Armenian Jerusalem

The Hebrew University of Jerusalem has spearheaded the

publication of an English translation of a virtually unknown

Armenian medieval epic that graphically expresses the yearning

of the first people to convert to Christianity for salvation and


The translation into English, the first ever, was the work of the noted Armenologist, Michael Stone, director of the university's Armenian studies program, balancing literary felicity with faithfulness to the original, uncovering medieval Armenian poetic tradition through its more than 6,000 gracefully translated lines.   Stone's work has brought alive the brilliance of paradise, the wickedness of Satan, and the inner struggle of the first man and woman, Adam and Eve, in his rendition of the early 15th CE epic "Adamgirk: The Adam Book of Arakel of Siwnik." Stone notes that the theme of Adam and Eve has fascinated Armenians for centuries. "By the time Arakel composed his treasure in 1401, the Armenians had nurtured an extensive apocryphal literature about the first couple," he says. "Yet, although there were Adam and Eve poems before Arakel, none is as long, complex and intriguing as his work. Faced with the pressures of external events, with the erosion of the church and its faith, Arakel's interweaving of theological tradition and text with lyrical language and vivid imagery produced a remarkable work," he adds. Arakel, who was an abbot of the famous University Monastery of Tatew, depicts Adam as a "newborn flower" whose "body shone like a spark, for the light of the spirit inflamed him," in a resplendent vision of Paradise. At the time he wrote his epic, Armenia was suffering under the yoke of foreign subjugation, following the collapse of the Kingdom of Cilicia, and provided just the right kind of succor for his people. Stone says the work is comparable in scope and range to classics such as John Milton's "Paradise Lost." He has not attempted to retain any meter or rhyming pattern. "My aim was to navigate between the Scylla of over-literalism and the Charybdis of inaccuracy for the sake of literary effect," he says. Arakel was born about 1350 CE in 'Siwnik, a region separated from the central Ararat province by a range of mountains, and enjoying a sort of autonomy with its own which was kingdom founded in 987 CE and lasted until the 12th Century when the Mongol hordes overran Armenia. Under the Mongols, the region prospered thanks to the sagacity and diplomacy of the ruling princely family. With Prince Elikum Orbelian at the helm, Siwnik became a cultural and religious center, attracting artists, architects, writers and intellectuals. Arakel has a distinguished ancestry. His maternal uncle, and mentor, was none other than Grigor of Tatew. He was ordained bishop of Siwnik by 1401 and was Abbot of Tatew in the early fifteenth century. Grigor held his nephew in great esteem referring to him as "my humble nephew in the flesh, born poet, virtuous Arakel." "Grigor and Arakel, labored from within the walls of the important monastery of Tatew to make Armenian tradition secure and, through the educational system they developed, to transmit learning and faith to their students," Stone notes. At Grigor's urging, Arakel began an epic poem on the story of Adam and Eve, producing four versions, which Stone has now translated into English. Arakel also composed a second biblical epic, the Book of Paradise, which is shorter and held in less esteem. "Adamgirk" is being published by Oxford University Press and is available at all good bookshops or directly from OUP ( in the UK and in the US). "Arakel writes extremely powerful narrative poetry, as in his description of the brilliance of paradise, of Satan's mustering his hosts against Adam and Eve, and Eve's inner struggle between obedience to God and Satan's seduction," according to the blurb.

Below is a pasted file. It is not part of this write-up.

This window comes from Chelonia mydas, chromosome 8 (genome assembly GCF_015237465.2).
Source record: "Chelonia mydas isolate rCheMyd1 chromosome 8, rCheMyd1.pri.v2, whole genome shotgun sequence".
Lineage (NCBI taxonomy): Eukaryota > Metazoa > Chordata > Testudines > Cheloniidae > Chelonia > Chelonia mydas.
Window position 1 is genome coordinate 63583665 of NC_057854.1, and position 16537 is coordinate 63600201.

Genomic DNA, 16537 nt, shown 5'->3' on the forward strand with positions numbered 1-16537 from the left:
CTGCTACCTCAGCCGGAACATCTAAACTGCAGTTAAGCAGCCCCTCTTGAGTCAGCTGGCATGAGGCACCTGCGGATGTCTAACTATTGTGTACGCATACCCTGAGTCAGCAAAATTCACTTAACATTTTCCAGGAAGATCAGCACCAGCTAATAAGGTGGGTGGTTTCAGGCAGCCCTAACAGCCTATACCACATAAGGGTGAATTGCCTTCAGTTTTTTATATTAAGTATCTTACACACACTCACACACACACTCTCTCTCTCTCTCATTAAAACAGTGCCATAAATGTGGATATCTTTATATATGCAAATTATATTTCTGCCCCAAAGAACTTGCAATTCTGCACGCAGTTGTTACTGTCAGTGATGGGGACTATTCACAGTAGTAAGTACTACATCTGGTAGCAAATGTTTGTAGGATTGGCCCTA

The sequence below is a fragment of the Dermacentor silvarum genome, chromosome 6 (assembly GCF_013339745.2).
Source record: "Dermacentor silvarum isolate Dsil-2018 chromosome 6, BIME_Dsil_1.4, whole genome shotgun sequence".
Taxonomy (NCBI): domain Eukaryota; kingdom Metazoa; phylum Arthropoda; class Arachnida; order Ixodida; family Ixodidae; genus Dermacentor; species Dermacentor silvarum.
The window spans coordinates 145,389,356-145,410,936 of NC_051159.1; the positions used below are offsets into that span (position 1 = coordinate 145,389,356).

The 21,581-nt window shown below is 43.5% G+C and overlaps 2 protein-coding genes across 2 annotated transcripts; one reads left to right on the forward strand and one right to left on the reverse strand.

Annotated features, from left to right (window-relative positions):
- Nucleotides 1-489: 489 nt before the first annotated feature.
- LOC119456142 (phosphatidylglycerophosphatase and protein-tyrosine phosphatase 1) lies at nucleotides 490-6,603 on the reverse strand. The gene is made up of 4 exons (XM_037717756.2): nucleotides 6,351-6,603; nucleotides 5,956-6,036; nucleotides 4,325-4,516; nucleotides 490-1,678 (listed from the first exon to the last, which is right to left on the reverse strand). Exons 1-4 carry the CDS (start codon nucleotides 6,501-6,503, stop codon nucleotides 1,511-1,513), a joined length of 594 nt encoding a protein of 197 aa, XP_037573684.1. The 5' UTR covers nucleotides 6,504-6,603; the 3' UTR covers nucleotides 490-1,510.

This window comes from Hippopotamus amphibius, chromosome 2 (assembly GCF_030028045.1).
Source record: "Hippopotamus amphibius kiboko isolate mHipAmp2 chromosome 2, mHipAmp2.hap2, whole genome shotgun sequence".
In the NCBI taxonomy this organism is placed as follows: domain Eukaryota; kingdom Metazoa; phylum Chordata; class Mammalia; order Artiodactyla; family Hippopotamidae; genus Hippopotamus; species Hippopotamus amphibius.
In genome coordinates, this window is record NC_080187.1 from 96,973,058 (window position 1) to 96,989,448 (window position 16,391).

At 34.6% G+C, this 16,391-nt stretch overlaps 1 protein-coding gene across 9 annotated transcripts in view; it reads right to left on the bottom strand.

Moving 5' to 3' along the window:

Market day in the Old City